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Discussion Starter · #1 ·
Hi everyone,
In the VERY near future I hopefully step up and purchase a SR5,DC, 4x4, TRD, 5.7. I have read many conflicting posts as to seat comfort. I weigh 200 pounds and I am 6'3 (34 inseem). I have owned many cars/trucks over the years, and I am usually comfortable in most anything.

However my mother purchased a new 2006 Highlander last summer, and I have noticed that when I drive the Highlander for more than a 1/2 hour or so my right leg goes numb. The Highlander is the only vehicle that has ever done that to me and I hate to drive it for a longer period of time. Any ideas why the leg would go numb (and no I don't have any medical issues!)? I just hope that the new Tundra will not do that to me!

Thank you,
Zack

PS: I can't wait to have the Tundra sitting in my driveway!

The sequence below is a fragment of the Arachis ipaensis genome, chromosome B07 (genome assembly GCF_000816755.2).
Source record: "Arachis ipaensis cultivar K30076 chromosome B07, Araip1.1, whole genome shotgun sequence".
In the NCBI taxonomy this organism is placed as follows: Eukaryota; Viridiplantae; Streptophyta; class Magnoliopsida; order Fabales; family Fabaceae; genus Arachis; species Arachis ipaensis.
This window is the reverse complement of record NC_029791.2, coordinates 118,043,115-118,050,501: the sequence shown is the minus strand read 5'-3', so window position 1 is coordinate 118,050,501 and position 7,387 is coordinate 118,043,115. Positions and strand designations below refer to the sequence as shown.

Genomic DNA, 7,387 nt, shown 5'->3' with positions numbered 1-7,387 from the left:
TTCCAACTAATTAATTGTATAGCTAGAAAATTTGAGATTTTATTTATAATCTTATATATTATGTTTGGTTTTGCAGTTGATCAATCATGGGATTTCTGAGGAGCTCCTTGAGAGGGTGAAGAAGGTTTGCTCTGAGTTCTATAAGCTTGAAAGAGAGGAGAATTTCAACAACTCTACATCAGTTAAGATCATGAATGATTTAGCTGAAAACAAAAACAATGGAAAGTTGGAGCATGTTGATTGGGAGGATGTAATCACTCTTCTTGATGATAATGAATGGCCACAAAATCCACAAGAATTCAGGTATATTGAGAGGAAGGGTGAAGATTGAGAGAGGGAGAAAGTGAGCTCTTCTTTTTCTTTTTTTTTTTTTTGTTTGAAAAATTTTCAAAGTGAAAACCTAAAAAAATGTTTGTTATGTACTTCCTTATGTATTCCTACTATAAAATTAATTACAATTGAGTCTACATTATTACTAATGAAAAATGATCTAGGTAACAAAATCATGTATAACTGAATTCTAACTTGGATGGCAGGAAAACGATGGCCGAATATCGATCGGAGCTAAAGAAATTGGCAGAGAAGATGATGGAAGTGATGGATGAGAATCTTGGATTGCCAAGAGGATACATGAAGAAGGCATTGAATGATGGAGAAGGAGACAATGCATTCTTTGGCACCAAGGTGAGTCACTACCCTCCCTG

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Make sure you test drive a Limited versus a SR5. I have the SR5 with cloth seats and there is not enough leg support in my opinion. The limited has a leg ajustment that the SR5 doesn't from what I have read. I get that right leg thing after driving for more than an hour. Cruise control on the freeway definately helps but city driving is where it gets to me. I have a power adjustable driver seat but I am still trying to find just the right position.
 

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Seat pan depth is probably not long enough to support your entire thigh so the distal portion of your hamstrings on the right leg is being compressed possibly nerve or vascular claudication leading to your symptoms. If you get out of the vehicle and the symptoms go away that is probably your culprit. Another possibility I see is when people carry fat wallets in their back pockets while driving. This can compress your sciatic nerve producing the described symptoms....and leads to an obvious quick fix.